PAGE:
I added quite a bit of gear to my collection. Two new cameras: Nikon D500 and Sony a6300. The D500 arrived at the end of April just before TIA championships in Wildwood. I picked up the a6300 (with three lenses) primarily for my trip to Europe given its lighter weight and smaller size than the Nikon DSLRs. The D500 replaced the D7100 which I had converted to full-time Infrared (Super Color conversion by Life Pixel). I added three new lenses at the end of the year: Nikon 85mm f/1.4g, Nikon 20mm f/1.8g, and the Nikon 14-24mm f/2.8 which completes the "holy trinity" of Nikon 2.8 glass. I added the 10-24 as my other wide DX lens (Tokona 12-24) gave me hot spots with the infrared camera. The other new lens this year was the 70-200 f/4 which is smaller and lighter in weight than the f/2.8 version I normally use. I got that primarily for my trip to Europe for the Drum Corps Europe championships.
This blog will discuss some of my favorite photos from 2016 and try to give a sample of the range of activities which captured my attention this year.
Top 100 by Camera:
By Location: The top 100 were taken at 43 different locations, so most places had just 1 or 2 shots. Topping the chart were TIA Championships in Wildwood and MAIN Championships at South Brunswick with 8 shots each.
By ISO speed: 50 shots at ISO 3200 or higher, 14 between ISO 1600 and 2500, and 36 below ISO 1600.
Last year I participated in a weekly challenge with Ricky Tims that was geared toward photography, Photoshop and design instruction. This year graduates from that class continued a weekly challenge but without much instruction. We were given a theme and and a week to take and post a photo. Then the other participants in the group would offer some critique. Some of my favorite challenge themes included Long Exposure, Smoke, Found Alphabet, and Low Key.
I gained a new appreciation for Long Exposure and used that technique quite a bit outside the marching arts photography. The week of the Long Exposure challenge was February, so it was a cold night here in Philadelphia. Armed with my tripod, D810 and 24-130 lens I headed to South Street Bridge and the park along the Schuylkill River. While looking at some reflections of the buildings in the river, I noticed a helicopter and realized that if I could get setup quickly I could capture the light of its movement. The helicopter was heading to Children's Hospital of Philadelphia.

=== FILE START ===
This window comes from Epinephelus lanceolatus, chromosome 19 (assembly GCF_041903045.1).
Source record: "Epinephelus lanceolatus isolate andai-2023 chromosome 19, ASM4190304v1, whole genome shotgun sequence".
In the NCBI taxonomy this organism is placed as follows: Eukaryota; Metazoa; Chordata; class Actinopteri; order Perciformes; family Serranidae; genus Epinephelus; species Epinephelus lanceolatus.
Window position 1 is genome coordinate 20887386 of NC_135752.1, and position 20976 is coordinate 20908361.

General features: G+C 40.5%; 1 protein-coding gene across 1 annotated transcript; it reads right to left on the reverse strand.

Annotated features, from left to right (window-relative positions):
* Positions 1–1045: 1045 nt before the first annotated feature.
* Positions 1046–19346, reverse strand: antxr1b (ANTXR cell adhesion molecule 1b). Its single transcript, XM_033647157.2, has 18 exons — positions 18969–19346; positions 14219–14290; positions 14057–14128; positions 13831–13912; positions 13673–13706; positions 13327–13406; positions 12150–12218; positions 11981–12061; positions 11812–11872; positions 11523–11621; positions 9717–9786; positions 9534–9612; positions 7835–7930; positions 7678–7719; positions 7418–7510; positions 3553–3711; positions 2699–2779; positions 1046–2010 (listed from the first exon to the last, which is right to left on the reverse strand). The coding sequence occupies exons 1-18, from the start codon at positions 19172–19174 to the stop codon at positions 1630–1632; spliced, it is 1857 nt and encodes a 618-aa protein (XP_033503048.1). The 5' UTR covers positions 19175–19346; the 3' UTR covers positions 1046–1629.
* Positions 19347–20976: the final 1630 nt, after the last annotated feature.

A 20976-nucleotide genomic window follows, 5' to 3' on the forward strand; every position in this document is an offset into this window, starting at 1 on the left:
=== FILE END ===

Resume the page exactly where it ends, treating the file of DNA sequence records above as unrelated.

My daughter Amanda took a photography class in college this fall, so I took her with me on a few of the challenges. One of those was Found Alphabet where we went into Media and looked for objects that looked like the letters of our initials. We were both successful and also found the letters to spell Media. Amanda did a great job in her class and I was really proud to see her portfolio showcasing her work that included photos from a few times we went out shooting.
My favorite photo from the weekly challenges was the theme Smoke. I knew nothing about incense or photographing smoke. After doing a little research, I setup some incense in my office and gave it a shot. The first attempt was a dud but I gave another try a day or two later and came up with some exciting images, including this one which I called Smoke Dancers. This was the only image in the Top 100 where I used flash.
The indoor season begins in January and runs through the beginning of May. I was fortunate enough to shoot championships for four circuits: Mid-Atlantic Indoor Network (MAIN), Mid-Atlantic Percussion Society (MAPS), Tournament Indoor Association (TIA) and USBands. The indoor activity is a challenge to photograph. Often I'm battling poor gym lighting. The action moves quicker than the outside marching arts because you are so much closer. Plus I shoot hand held, where outside I use a monopod, so it is more physically demanding. I witnessed so many different performances, photographing over 300 different guards, drumlines, dance groups and twirlers.
Often the background in the indoor shots is distracting because there are signs and bleachers and sometimes random fans, but under the right conditions the background can be magical. TIA championships in Wildwood is one such venue because they put up black fabric. But sometimes the back stands can be populated with enough people and the performer is close enough to the camera and far enough from the back stands that all the pieces can come together. Here is one such photo taken at Ridley High School.